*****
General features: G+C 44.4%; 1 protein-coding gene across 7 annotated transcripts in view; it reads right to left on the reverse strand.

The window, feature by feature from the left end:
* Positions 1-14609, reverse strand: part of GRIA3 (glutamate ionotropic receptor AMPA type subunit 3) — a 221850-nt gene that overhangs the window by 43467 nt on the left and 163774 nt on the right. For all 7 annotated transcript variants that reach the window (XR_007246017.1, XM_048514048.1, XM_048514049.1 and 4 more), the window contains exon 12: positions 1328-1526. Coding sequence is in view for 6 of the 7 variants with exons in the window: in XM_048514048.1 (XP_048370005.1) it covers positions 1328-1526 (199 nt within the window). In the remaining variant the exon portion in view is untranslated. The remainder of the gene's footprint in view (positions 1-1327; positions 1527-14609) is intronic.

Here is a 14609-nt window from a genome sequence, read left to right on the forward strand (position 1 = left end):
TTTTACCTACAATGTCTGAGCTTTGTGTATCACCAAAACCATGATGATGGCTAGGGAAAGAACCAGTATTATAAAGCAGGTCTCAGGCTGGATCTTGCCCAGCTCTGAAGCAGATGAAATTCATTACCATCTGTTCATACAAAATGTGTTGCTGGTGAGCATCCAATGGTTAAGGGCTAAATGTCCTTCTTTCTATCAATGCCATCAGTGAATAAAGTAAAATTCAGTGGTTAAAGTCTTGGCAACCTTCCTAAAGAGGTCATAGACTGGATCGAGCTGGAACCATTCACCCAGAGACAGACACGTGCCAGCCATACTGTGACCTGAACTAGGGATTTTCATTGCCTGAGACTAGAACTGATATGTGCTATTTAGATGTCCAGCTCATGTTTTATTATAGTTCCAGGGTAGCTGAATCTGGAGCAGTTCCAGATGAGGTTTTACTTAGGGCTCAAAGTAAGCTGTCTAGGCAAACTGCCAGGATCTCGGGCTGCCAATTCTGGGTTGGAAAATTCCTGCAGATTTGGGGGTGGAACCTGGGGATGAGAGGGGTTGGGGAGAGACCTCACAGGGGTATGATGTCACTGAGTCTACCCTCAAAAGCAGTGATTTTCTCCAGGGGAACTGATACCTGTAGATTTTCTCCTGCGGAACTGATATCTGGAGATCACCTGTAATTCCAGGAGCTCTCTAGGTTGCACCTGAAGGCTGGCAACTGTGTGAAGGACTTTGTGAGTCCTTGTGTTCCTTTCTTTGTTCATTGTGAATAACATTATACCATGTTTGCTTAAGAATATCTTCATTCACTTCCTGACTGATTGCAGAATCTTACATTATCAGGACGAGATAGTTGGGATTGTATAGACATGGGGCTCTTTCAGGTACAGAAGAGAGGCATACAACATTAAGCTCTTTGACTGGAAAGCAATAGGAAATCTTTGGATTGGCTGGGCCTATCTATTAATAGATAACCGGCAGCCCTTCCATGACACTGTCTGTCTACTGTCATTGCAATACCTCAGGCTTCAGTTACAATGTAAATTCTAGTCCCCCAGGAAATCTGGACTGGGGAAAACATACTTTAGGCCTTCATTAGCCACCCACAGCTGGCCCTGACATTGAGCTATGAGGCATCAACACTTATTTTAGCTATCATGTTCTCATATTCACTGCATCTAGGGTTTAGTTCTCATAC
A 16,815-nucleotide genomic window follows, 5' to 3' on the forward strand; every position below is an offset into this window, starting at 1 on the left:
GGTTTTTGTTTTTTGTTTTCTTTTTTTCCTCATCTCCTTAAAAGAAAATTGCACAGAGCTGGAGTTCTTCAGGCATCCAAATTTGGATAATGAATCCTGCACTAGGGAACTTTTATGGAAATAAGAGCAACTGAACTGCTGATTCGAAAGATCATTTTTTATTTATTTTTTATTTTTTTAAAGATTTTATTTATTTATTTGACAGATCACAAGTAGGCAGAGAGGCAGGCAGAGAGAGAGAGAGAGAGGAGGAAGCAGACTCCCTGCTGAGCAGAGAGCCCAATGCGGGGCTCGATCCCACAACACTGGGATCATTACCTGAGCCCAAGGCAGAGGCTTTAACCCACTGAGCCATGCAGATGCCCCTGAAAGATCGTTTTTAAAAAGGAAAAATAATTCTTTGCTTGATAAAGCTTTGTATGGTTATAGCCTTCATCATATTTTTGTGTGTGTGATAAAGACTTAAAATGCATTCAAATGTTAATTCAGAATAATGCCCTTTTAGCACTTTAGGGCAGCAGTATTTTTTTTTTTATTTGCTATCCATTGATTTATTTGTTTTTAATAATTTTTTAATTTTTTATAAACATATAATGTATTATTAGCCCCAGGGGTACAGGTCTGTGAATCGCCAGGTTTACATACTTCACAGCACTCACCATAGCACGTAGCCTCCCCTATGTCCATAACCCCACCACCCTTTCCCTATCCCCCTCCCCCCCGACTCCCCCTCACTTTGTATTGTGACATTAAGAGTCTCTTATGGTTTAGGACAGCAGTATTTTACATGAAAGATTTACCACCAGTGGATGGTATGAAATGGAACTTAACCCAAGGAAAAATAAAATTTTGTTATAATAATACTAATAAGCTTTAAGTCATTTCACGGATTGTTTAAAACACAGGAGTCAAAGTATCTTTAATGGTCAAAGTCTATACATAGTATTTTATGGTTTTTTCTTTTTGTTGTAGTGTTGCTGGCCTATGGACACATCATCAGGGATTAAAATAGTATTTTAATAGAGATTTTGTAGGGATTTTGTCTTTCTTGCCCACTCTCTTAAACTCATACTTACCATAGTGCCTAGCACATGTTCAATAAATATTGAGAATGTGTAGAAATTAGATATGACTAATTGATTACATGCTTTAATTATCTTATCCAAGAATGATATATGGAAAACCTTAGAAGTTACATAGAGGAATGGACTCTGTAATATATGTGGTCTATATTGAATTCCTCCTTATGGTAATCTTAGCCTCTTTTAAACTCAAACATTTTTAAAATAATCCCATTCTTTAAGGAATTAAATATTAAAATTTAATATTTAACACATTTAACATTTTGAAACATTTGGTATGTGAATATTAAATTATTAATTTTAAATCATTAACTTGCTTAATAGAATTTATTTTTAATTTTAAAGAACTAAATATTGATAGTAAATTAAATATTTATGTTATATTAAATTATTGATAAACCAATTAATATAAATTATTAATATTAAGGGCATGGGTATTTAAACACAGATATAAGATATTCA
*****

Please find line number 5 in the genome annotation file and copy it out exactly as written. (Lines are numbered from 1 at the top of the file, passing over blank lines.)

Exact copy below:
TTTTACCTACAATGTCTGAGCTTTGTGTATCACCAAAACCATGATGATGGCTAGGGAAAGAACCAGTATTATAAAGCAGGTCTCAGGCTGGATCTTGCCCAGCTCTGAAGCAGATGAAATTCATTACCATCTGTTCATACAAAATGTGTTGCTGGTGAGCATCCAATGGTTAAGGGCTAAATGTCCTTCTTTCTATCAATGCCATCAGTGAATAAAGTAAAATTCAGTGGTTAAAGTCTTGGCAACCTTCCTAAAGAGGTCATAGACTGGATCGAGCTGGAACCATTCACCCAGAGACAGACACGTGCCAGCCATACTGTGACCTGAACTAGGGATTTTCATTGCCTGAGACTAGAACTGATATGTGCTATTTAGATGTCCAGCTCATGTTTTATTATAGTTCCAGGGTAGCTGAATCTGGAGCAGTTCCAGATGAGGTTTTACTTAGGGCTCAAAGTAAGCTGTCTAGGCAAACTGCCAGGATCTCGGGCTGCCAATTCTGGGTTGGAAAATTCCTGCAGATTTGGGGGTGGAACCTGGGGATGAGAGGGGTTGGGGAGAGACCTCACAGGGGTATGATGTCACTGAGTCTACCCTCAAAAGCAGTGATTTTCTCCAGGGGAACTGATACCTGTAGATTTTCTCCTGCGGAACTGATATCTGGAGATCACCTGTAATTCCAGGAGCTCTCTAGGTTGCACCTGAAGGCTGGCAACTGTGTGAAGGACTTTGTGAGTCCTTGTGTTCCTTTCTTTGTTCATTGTGAATAACATTATACCATGTTTGCTTAAGAATATCTTCATTCACTTCCTGACTGATTGCAGAATCTTACATTATCAGGACGAGATAGTTGGGATTGTATAGACATGGGGCTCTTTCAGGTACAGAAGAGAGGCATACAACATTAAGCTCTTTGACTGGAAAGCAATAGGAAATCTTTGGATTGGCTGGGCCTATCTATTAATAGATAACCGGCAGCCCTTCCATGACACTGTCTGTCTACTGTCATTGCAATACCTCAGGCTTCAGTTACAATGTAAATTCTAGTCCCCCAGGAAATCTGGACTGGGGAAAACATACTTTAGGCCTTCATTAGCCACCCACAGCTGGCCCTGACATTGAGCTATGAGGCATCAACACTTATTTTAGCTATCATGTTCTCATATTCACTGCATCTAGGGTTTAGTTCTCATAC